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Our readers asked:

What is the Muslim Letter “A Common Word” About?

Thomas Ryan, CSP Answers:

Question: I saw some reference to “A Common Word” letter from Muslims addressed to Christians. What’s the “common word” refering to?

In October 2007 a group of 138 leading Muslim scholars from many parts of the world presented an “Open Letter” titled “A Common Word Between Us and You” to Christian leaders calling for peace and understanding between these two religious communities on the basis of the core principles of Islam and of Christianity. Every major Islamic country or region in the world is represented in the message, which is addressed to the leaders of all the world’s churches and to all Christians everywhere.

The main message of their text is that the most fundamental common ground between Islam and Christianity, and the best basis for future dialogue and understanding, is the love of God and the love of the neighbor.

Never before have Muslims delivered this kind of definitive consensus statement on Christianity. The signatories have adopted the position of respecting the Christian scripture and calling Christians to be more, not less, faithful to it.

A Common Word Between Us not only gave a starting point for cooperation, but did so on the most solid theological ground possible: the commandments described by Jesus in the Bible, and the teachings of the Qu’ran and the Prophet.

The Common Word letter has resulted thus far in four international Muslim-Christian conferences, among them the Catholic-Muslim Forum, formed by the Vatican’s Pontifical Council for Interreligious Dialogue and a delegation from the Muslim signatories of A Common Word who met in Rome November 4-6, 2008. Twenty-four participants and five advisors from each religion took part in the meeting. The theme of the Seminar was “Love of God, Love of Neighbor”.

So, as you can see, there are some positive things happening! You can read the Common Word statement and see the various responses to it from Christians around the world at www.acommonword.com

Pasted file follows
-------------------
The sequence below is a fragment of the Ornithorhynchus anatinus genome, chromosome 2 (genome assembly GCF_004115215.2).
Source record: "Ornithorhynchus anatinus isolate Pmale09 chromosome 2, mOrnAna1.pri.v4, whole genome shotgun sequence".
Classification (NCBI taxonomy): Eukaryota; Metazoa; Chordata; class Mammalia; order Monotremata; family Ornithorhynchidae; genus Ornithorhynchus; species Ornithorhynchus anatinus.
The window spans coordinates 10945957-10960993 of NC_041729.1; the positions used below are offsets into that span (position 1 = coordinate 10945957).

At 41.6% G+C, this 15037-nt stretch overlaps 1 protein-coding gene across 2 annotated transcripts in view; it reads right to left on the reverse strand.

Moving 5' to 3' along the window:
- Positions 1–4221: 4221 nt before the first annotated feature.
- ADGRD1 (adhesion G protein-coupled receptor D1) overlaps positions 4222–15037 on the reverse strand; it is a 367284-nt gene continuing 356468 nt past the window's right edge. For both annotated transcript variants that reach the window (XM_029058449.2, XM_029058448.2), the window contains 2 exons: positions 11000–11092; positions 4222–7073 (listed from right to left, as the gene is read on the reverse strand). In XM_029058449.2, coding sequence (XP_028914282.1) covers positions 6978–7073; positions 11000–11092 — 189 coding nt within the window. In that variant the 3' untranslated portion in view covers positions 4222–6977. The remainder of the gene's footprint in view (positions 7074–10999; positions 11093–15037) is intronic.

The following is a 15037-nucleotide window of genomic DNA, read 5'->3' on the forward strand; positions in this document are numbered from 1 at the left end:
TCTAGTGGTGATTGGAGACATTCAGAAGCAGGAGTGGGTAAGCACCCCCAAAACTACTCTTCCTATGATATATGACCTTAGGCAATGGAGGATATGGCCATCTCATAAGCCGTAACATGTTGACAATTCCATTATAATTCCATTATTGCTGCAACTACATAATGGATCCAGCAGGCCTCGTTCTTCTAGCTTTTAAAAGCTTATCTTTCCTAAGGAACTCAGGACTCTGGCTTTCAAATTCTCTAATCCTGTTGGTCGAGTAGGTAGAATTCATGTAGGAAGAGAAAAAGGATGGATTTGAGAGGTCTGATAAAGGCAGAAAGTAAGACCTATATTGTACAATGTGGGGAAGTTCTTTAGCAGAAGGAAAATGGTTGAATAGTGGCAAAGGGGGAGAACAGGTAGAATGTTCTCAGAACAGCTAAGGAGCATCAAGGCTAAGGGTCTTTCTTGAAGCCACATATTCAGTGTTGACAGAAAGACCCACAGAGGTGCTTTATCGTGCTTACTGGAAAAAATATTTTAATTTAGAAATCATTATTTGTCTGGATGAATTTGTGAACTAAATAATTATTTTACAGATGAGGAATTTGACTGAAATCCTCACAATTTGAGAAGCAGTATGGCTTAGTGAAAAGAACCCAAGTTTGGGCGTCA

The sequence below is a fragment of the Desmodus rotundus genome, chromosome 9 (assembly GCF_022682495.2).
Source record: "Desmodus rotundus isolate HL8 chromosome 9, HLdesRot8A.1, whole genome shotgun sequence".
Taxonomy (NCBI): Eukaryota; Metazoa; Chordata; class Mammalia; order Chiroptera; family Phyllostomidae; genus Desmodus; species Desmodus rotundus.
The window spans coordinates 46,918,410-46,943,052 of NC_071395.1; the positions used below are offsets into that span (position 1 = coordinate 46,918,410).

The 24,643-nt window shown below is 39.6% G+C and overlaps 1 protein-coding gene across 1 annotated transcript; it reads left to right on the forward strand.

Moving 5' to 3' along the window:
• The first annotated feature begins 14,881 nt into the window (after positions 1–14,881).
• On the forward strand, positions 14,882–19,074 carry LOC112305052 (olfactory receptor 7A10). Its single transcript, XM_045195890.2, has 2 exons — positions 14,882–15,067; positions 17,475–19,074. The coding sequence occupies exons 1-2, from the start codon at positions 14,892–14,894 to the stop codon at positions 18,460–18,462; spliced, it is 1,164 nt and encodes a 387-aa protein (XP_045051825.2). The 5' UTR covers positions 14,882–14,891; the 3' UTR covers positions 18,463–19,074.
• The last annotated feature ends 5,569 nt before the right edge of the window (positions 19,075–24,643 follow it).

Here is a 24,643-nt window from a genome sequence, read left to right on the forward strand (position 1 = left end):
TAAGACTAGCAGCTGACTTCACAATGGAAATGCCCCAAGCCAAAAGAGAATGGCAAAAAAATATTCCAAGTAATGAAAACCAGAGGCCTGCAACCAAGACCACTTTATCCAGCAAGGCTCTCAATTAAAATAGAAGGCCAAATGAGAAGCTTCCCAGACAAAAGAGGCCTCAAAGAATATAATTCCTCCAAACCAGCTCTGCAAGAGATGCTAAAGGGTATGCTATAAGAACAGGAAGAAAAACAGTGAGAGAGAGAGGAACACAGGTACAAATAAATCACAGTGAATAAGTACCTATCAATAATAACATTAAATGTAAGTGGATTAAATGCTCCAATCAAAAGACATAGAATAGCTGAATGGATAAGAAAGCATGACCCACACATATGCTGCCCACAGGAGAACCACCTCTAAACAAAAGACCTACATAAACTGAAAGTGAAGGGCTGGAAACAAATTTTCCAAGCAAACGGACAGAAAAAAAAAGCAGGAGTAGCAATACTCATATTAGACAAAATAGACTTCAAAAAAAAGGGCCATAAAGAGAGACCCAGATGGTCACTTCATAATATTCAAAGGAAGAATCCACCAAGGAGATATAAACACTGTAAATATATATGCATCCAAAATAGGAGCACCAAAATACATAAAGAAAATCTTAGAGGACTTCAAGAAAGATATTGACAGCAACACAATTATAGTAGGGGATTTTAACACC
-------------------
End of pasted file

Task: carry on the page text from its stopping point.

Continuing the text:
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The Author : Thomas Ryan, CSP
Thomas Ryan, CSP, directs the Paulist North American Office for Ecumenical and Interfaith Relations in Washington, DC.
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Please note that the editorial staff reserves the right to not post comments it deems to be inappropriate and/or malicious in nature, as well as edit comments for length, clarity and fairness.
  • Lohnock

    probably should not have writetn that, unless these folks trust the fact that Christ died on a tree, was buried and rose again and his shed blood paid the price for all our sins, past, present and future they will face a worse fate for eternity. I did find it interesting that she stated he was trying to place her on a cross, wonder what she believes about a cross, andy

  • Adam

    Randy, your comment perfectly highlights why dialogue between Muslims and non-Muslims can often be so difficult. You are presented with evidence showing Muslims expressing goodwill towards Christians and you’re first though to say that Muslims frequently lie. How can two groups talk if they cannot trust each other enough to start a conversation?

    Additionally, I find it interesting that you go from providing sources to back up your first two points, to providing no source to back up your last paragraph and it’s groundless accusation.

  • Randy

    Unfortunately you can’t always believe what Muslims say. Islam permits it’s faithful members to lie and deceive unbelievers in order to advance it’s cause. This is known as taqiyya (http://en.wikipedia.org/wiki/Taqiyya).

    It can best be summed up by the words of Mohammad himself, “War is deceit.” (http://www.usc.edu/schools/college/crcc/engagement/resources/texts/muslim/hadith/bukhari/052.sbt.html#004.052.267).

    The goal of Islam is simply world conquest for Allah. This belief is not held by a “tiny minority of extremists” but by the vast majority of the Muslim faith.

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